Gender Equality is Smart Economics

Gender equality is vital to economic growth and prosperity; sustainable development cannot be achieved if half of the population is excluded. Sweden is consistently ranked as one of the most gender-equal countries in the world.
In Sweden, the state and municipalities provide affordable childcare, elderly care, and generous and gender-neutral parental leave. This enables both parents to combine work and family life. It also supports gender equality and business productivity.
Man reading book with childMan reading book with child
Photo: Madelene Eng/Folio/
  • In 1971, Sweden abolished the system of joint taxation of spouses, increasing the incentive for women to work as their income was no longer considered part of their husband’s.
  • In 1974, Sweden became the first country in the world to replace gender-specific maternity leave with parental leave.
  • In 1980, gender discrimination in the workplace became illegal.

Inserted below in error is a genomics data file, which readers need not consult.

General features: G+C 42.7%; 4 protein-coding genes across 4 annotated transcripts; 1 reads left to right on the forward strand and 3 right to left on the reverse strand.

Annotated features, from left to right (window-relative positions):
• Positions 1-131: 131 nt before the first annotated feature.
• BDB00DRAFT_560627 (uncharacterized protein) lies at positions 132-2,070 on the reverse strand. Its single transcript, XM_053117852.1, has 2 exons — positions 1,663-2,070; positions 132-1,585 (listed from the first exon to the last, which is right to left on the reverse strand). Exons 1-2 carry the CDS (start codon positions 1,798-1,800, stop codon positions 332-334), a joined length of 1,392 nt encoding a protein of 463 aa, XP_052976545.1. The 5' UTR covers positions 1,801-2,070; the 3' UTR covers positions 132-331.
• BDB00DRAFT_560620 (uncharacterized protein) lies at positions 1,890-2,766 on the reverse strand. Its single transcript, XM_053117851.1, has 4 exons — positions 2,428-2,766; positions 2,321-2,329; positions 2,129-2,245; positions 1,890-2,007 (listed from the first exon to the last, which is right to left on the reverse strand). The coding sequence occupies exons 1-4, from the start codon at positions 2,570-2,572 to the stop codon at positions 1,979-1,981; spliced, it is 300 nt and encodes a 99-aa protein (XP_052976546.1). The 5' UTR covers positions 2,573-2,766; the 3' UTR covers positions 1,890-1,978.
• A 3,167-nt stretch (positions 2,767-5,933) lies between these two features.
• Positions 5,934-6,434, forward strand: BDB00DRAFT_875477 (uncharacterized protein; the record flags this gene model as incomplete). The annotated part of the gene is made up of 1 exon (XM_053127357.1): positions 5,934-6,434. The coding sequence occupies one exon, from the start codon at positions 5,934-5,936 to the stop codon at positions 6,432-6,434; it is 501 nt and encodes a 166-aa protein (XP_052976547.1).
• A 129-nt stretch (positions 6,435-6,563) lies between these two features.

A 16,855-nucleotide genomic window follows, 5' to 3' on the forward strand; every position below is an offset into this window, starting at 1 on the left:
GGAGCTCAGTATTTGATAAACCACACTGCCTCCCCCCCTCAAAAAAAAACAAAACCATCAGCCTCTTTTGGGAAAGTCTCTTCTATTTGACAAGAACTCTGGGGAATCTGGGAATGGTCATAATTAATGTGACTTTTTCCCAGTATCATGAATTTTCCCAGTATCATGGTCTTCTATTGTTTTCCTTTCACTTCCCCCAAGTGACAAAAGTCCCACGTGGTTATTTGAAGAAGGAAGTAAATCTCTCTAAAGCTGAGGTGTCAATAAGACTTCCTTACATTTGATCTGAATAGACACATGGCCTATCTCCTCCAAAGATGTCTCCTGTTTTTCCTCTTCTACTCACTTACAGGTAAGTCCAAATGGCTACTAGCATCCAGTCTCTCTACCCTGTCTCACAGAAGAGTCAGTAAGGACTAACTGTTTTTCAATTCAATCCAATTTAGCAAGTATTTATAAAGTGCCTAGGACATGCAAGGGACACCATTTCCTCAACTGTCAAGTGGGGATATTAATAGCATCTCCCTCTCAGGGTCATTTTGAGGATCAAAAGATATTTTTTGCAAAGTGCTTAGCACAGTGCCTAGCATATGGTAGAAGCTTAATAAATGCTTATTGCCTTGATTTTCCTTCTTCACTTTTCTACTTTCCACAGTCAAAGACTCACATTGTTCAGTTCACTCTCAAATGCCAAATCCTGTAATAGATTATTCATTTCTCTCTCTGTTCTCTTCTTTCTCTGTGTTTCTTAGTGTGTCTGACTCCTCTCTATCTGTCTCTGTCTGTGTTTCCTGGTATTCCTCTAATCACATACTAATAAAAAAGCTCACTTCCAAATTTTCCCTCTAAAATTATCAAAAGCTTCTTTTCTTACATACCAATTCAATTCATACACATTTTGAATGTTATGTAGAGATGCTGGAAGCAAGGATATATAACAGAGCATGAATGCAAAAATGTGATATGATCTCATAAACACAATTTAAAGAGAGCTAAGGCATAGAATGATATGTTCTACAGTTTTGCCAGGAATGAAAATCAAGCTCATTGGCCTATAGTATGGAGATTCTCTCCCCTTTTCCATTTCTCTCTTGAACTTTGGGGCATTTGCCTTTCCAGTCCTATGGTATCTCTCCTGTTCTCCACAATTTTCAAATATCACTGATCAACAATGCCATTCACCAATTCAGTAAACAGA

• In 1995, Sweden introduced the first pappamånad—“daddy month”—with 30 days of leave reserved for the father on a use-it-or-lose-it basis. This year, parents were also given the right to decrease their working hours (and pay) by up to 25% until their child turned eight years old without risk of losing their jobs.
  • In 2014, the Swedish government became the first in the world to declare itself feminist and adopt a feminist foreign policy, placing gender equality at the center of both its domestic and international work. In 2019, the Swedish government also adopted a feminist trade policy to ensure that trade benefits women and men equally.
Childcare: All families are guaranteed access to affordable and high-quality public childcare. Fees are proportional to the parents’ income with a cap of 175 USD per month.

Parental leave: Women and men are entitled to a total of 480 days of paid parental leave per child, to be shared between the parents. Three months are reserved for each parent on a use-it-or-lose-it basis. In addition, the father or other parent is entitled to ten days of paid leave in connection with the birth or adoption of a child.

​​​​​​​IKEA and Spotify are examples of successful Swedish companies in the United States that offer their employees parental leave benefits, not least because it is good for business.

Sweden has come far, but challenges remain. Women still earn less than men and remain underrepresented in top management roles in the private sector.